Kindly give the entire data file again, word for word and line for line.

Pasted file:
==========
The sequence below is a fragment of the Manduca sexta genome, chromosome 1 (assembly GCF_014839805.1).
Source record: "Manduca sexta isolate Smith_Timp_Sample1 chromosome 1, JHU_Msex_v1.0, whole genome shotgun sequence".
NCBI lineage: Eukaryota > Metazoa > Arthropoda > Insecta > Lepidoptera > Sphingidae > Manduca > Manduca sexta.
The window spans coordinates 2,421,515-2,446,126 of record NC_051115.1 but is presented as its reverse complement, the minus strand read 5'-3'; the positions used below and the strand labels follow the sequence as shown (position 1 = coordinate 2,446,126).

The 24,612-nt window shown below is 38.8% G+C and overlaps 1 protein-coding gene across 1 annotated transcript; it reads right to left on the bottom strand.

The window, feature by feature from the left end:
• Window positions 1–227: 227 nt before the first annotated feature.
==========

The sequence below is a fragment of the Manduca sexta genome, chromosome 1 (assembly GCF_014839805.1).
Source record: "Manduca sexta isolate Smith_Timp_Sample1 chromosome 1, JHU_Msex_v1.0, whole genome shotgun sequence".
NCBI lineage: Eukaryota > Metazoa > Arthropoda > Insecta > Lepidoptera > Sphingidae > Manduca > Manduca sexta.
The window spans coordinates 2,421,515-2,446,126 of record NC_051115.1 but is presented as its reverse complement, the minus strand read 5'-3'; the positions used below and the strand labels follow the sequence as shown (position 1 = coordinate 2,446,126).

The 24,612-nt window shown below is 38.8% G+C and overlaps 1 protein-coding gene across 1 annotated transcript; it reads right to left on the bottom strand.

The window, feature by feature from the left end:
• Window positions 1–227: 227 nt before the first annotated feature.